All the pigs (except Peek) turned 3 last year. In April Scatter will be 4, second oldest to Peek who must already be around 6 yrs. old. He was my first baby so holds a special place in my heart. Actually, each pig holds a special but different, place in my heart, hahahaha. Scatter has the prettiest eyes: long lashes, perfect eyeliner, and occasionally gets that pale blue color instead of the white in his eyes. Could be those are his most stressed times so he opens his eyes wider, but I’m not sure about that. Anyway, he’s the most playful but dominant pig I’ve ever seen, constantly, and I do mean constantly, mounting Flossie. He stopped for a while after she was first injured and seemed to know she needed gentleness, but apparently, she’s healed enough that he feels he can get away with more playful behavior now. If anyone is going to popcorn or run laps, it is Scatter. I can hear him banging around in there every morning and evening, getting his exercise. Naturally, he stops when I want to watch him. He’s my little sissy whiner, too, even though he's consistently around 1300 grams. Complains about everything, and becomes almost hysterical when I take him out of the cage. Must mean I need to take him out and give him more snuggles and treats without doing the nasty claw thing. He likes to be held in a cuddle sack whereas the rest of them will stay head-in-the-corner and only peek out every few minutes if I don’t move. Scatter will start that way but then his curiosity gets the better of him and he must turn around and watch what’s going on. He actually talks to me when he’s in the cage, possibly a carry-over from being such a whiner outside it. In the cage, it’s a soft almost-grunt squeak, outside it’s a loud “your-killing-me!” wheek. I guess he’s just a very vocal pig. Like me, he talks a lot.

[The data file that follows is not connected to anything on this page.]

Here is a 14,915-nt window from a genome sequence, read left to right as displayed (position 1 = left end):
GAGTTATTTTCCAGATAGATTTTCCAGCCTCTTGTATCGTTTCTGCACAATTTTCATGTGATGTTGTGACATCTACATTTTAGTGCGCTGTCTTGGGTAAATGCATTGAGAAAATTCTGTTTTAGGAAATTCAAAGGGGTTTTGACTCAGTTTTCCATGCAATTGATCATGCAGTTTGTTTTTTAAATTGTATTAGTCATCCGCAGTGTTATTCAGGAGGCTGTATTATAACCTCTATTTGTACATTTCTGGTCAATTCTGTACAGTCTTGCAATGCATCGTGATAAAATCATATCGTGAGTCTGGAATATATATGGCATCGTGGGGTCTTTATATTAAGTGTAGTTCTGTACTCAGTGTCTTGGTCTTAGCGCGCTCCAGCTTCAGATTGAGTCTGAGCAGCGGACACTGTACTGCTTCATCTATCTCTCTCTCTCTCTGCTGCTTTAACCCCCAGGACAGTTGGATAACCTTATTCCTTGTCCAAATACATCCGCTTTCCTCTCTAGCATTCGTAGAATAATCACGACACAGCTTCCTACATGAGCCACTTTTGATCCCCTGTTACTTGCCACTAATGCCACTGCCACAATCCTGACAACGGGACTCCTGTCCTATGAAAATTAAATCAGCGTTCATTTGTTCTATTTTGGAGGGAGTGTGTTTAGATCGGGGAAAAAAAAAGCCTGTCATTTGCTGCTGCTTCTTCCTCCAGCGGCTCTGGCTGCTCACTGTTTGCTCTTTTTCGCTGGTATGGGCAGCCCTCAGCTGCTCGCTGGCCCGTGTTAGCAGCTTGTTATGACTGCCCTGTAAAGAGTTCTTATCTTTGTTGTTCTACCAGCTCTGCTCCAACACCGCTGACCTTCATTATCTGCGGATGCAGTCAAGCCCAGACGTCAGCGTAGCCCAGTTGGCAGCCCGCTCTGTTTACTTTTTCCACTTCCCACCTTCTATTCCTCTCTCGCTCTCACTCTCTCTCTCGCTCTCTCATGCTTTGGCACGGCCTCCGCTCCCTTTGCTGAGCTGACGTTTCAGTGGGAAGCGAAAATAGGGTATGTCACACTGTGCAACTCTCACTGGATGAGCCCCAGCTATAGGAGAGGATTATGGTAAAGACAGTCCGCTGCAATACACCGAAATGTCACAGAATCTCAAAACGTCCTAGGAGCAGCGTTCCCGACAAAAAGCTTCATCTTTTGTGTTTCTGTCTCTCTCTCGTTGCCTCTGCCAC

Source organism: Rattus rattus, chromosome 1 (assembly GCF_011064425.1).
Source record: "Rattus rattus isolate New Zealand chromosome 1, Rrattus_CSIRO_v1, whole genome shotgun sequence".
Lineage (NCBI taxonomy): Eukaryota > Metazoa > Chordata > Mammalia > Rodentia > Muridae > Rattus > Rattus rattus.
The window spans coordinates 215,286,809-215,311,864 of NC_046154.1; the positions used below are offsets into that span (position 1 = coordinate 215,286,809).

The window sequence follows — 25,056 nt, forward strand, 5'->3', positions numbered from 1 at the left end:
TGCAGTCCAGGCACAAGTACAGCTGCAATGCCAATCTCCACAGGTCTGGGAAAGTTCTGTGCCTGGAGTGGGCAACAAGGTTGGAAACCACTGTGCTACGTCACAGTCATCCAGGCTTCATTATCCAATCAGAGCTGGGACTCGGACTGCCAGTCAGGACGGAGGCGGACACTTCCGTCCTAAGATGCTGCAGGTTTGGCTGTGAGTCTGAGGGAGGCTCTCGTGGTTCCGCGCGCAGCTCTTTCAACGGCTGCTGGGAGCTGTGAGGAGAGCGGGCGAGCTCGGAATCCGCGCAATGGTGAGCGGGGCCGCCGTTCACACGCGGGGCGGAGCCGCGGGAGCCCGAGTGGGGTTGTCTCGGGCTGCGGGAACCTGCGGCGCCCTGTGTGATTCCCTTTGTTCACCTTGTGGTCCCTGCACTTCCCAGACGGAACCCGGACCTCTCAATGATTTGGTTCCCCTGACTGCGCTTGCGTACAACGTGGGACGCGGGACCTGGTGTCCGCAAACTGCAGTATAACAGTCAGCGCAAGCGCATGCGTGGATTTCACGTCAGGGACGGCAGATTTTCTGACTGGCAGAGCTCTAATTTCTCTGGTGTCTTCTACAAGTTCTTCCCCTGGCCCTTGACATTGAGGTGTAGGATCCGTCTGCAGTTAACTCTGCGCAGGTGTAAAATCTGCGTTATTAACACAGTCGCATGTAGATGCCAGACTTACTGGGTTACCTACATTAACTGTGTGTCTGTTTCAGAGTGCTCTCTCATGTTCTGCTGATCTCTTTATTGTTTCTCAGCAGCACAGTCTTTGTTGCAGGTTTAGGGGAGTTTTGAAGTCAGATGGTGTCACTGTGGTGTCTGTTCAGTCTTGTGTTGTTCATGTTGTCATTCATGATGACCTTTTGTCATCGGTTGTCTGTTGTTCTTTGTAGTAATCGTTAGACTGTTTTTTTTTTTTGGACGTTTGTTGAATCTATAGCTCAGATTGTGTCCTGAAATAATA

Flossie – Now Floss holds a big special spot in my heart. She was my first tiny baby, only 6 weeks old when I adopted her. She’s so far had to have a spay at a fairly young age (1.5 yrs. old) due to ovarian cysts. That was a month-long ordeal for her. Not that she had a hard time – she seemed to recover quickly, but I was strict about not letting Scatter have access to her for the full month after the surgery. Instead I took the hospital cage (Ve’s old one) and put it into the big cage so she and Scatter could at least have some small measure of companionship and share her hay. Scatter probably had the harder time, since he’s the most touchy-feely pig. But Flossie was used to having the big cage to move around in, being confined wasn’t a good fit for her. And now we have the spinal injury. Both times I’ve had to syringe feed her so we grew closer due to that. I also have felt so sorry for her (and guilty this time) she must sense and feel me trying to be as gentle as possible. She does seem to be improving, extremely slowly, but improving all the same. She now uses her left rear leg all the time unless she’s in a hurry, although she did run straight back to me at the vet’s office last week. That was when the vet saw she was using all four legs. Those are the times she’s most likely to drag it though; curling her body into a backwards “C”; or carry it, or fall over as she runs trying to use it properly. Poor baby. She hasn’t seemed to let it bother her, though. She still eats as much, if not more than Scatter. She does seem to have some difficulty getting veggies from the big bowls, so I'll dump it out on the floor of the cage if I see her struggling to reach in. She still tells Scatter off when he’s being a pest, and doesn’t have a problem trying to whirl around to give him a nip when he’s really bugging her. She’s sweet and doesn’t mind being held, although these days with her back injury, she’s feeling less secure when being held on my hand and arm. If she’s in my lap or on my chest (or especially, on my desk) she’s ok. She’s just nervous about having all that open space on her weak side (I’m left handed but carry her on my right hand and arm), so I try to keep my left hand/arm firmly around her left side. And she absolutely freezes up when I’m giving her a butt bath. I must admit to dunking her nose under water a couple of times when I was first learning to bathe her. The first time I was plain careless, and the second I was rinsing her butt under running water and she turned her body back as if I’d hurt her (but didn’t’ make a sound) and stuck her nose under the water. Neither time did she sneeze or cough so she didn’t breathe any water in, but still… I’m much more careful now, and she manages to stand on her weak leg a little more. She’s lost about 100 – 150 grams over the last few months but seems to have settled to a new normal of about 1050 grams. She does tend to stay in one spot too long and usually has a blankie over her except when she’s eating her veggies. She’ll even maneuver the blankie so she only needs to stick her head out from under it to get a strand or two of hay. I just change the blanket and/or pad she’s on at least once a day, more often if she manages to mess the blankie up a lot.